How leveraging customer emotions can improve your business results

Part 4 of a series of 4 posts on how understanding the on-site behavior of your customer – their attitudes, expectations, desires and needs - can help you improve their online shopping experience and the success of your digital business.

In our previous posts, we spoke about how building diverse purchase paths can increase conversions on your site. In this post, we have a look at the overall emotional processes that motivate customers to ultimately make that purchase and how to stimulate them.

Human behavior is not the product of a single process. It reflects the interaction of different specialized emotional and rational processes.

The emotional process is generally automatic and based on experience. It quickly proposes intuitive answers to problems. The rational process is slow, effortful, conscious and rule-based. It generates logical and rational responses.

Although we like to think of ourselves as rational creatures, absorbing information, weighing it carefully, and making thoughtful decisions, many of our crucial choices are made by hunches and gut feelings that are beyond consciousness. We like to refer to this feeling as intuition (“I have a very good feeling about this house"), but this “intuition” is, in fact, an established part of emotion-based learning.

Leveraging emotion to stimulate your customers to make a purchasing decision

Product information is considered a crucial factor in the purchasing experience. It’s assumed that exposure to reviews, product details and technical specs on e-commerce pages increases the likelihood of purchasing the product.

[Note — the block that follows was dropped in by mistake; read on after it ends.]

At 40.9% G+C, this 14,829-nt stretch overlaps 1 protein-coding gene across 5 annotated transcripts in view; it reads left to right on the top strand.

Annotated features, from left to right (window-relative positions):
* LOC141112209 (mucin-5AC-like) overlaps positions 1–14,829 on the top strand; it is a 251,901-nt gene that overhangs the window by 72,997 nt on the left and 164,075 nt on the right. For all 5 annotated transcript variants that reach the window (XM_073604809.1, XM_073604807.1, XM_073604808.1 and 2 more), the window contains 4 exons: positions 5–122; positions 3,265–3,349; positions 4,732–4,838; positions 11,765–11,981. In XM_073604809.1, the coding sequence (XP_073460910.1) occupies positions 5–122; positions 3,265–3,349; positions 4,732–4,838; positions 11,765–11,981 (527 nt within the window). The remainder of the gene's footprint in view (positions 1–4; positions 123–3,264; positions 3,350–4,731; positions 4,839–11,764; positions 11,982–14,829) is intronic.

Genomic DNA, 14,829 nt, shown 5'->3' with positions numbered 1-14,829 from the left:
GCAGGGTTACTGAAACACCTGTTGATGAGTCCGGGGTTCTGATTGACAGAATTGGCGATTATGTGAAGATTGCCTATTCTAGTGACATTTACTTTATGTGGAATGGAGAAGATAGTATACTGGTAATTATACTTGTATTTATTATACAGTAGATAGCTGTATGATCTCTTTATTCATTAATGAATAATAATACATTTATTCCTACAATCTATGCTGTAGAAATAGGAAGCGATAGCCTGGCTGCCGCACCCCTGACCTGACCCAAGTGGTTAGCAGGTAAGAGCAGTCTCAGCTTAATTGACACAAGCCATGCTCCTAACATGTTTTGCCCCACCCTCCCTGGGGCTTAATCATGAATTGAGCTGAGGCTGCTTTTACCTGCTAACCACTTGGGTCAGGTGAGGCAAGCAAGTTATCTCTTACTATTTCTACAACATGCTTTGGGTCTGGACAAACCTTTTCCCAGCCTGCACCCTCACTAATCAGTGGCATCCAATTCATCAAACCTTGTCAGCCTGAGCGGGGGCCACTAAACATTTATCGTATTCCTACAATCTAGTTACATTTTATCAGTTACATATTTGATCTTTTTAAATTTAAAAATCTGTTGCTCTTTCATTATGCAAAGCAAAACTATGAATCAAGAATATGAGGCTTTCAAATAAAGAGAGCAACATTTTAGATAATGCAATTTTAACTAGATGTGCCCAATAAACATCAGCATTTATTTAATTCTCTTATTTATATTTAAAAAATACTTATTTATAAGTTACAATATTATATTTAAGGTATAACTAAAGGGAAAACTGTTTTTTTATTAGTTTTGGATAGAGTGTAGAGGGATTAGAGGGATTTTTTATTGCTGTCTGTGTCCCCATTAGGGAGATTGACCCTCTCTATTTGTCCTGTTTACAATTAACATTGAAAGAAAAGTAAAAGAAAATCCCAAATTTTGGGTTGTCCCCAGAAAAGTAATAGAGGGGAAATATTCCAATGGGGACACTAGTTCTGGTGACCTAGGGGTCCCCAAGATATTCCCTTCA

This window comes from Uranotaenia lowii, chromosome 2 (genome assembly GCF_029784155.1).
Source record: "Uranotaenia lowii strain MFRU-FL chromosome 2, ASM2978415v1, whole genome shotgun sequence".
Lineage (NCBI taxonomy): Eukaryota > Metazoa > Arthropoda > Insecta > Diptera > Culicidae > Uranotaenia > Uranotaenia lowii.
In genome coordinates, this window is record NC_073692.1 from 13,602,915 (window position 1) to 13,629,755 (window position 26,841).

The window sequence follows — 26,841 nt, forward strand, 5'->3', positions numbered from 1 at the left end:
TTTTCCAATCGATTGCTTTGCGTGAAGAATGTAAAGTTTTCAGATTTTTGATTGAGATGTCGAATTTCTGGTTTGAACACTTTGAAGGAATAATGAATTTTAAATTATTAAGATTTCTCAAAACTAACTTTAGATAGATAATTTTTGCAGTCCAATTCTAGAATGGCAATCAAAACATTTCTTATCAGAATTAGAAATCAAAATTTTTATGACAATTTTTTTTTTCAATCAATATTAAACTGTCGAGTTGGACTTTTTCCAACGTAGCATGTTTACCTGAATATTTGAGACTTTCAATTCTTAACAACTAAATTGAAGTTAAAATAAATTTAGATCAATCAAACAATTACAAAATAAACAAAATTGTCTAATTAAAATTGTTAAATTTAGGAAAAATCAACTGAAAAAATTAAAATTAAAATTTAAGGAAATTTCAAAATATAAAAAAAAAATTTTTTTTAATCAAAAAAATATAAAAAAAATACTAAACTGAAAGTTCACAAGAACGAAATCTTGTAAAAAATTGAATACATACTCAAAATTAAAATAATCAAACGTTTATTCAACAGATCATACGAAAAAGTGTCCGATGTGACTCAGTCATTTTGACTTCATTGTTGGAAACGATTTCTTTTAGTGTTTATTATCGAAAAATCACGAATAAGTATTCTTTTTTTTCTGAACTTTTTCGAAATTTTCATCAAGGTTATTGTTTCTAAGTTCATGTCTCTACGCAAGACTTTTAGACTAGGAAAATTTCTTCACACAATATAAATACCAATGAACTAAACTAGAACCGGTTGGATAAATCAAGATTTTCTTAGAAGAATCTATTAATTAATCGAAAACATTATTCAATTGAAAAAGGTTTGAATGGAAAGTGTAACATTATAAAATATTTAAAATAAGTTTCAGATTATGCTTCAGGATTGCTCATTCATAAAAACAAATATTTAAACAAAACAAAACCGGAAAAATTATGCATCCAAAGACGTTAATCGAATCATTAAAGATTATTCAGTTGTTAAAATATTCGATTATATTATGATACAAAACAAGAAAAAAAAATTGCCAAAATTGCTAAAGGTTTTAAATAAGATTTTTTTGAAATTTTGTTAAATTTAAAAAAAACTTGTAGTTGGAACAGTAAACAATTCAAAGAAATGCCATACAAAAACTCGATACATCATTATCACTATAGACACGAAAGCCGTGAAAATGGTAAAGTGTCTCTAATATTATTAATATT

However, analyses of e-commerce websites that we conducted for our retail clients revealed surprising behavior: Visitors who were exposed to additional details about the product were less likely to purchase compared to visitors who were exposed only to the product image and general details.

We confirmed these findings with an A/B test, comparing an e-commerce product page containing detailed information with an identical version of the page where information was hidden behind tabs. When the information was hidden behind tabs, the percentage of visitors who added the product to their cart was significantly higher.

Ironically, customers are not aware of the effect that "too much information" has on their behavior. When asked, they repeatedly state that being provided with information about the product before purchasing plays a central role in their purchasing decisions.

Purchase decisions are not the result of careful evaluation of various alternatives through cost-benefit analysis. Rather, they are guided by reactions to the decision itself at the time of deliberation.

Keeping your customers emotional to get them to click “buy”

For most products, it’s preferable that visitors remain in emotional mode during the purchase process. To achieve this:

  • Avoid heavy technical-specification data that tends to encourage rational analysis of product vs. price.
  • Do away with comparison tables with advanced technical language that requires deep concentration and attention to detail.
  • Hide heavy product information and technical data behind tabs.

Site owners should strive to place or keep visitors in an emotional mode, to encourage impulse purchases and avoid over-examination of product or service details. The secret of the impulse buy is to trigger your visitors’ intuitive and emotional response, encouraging them to buy because of how it makes them feel, not for what it does or how well it stacks up.

To read more about this topic and to download all four white papers in this series, click here

Interested in how Clicktale can help you improve the customer experience on your website, mobile site and apps, for all buyer personalities? Request a meeting.


Talk to us to explore how customer experience analytics can improve your business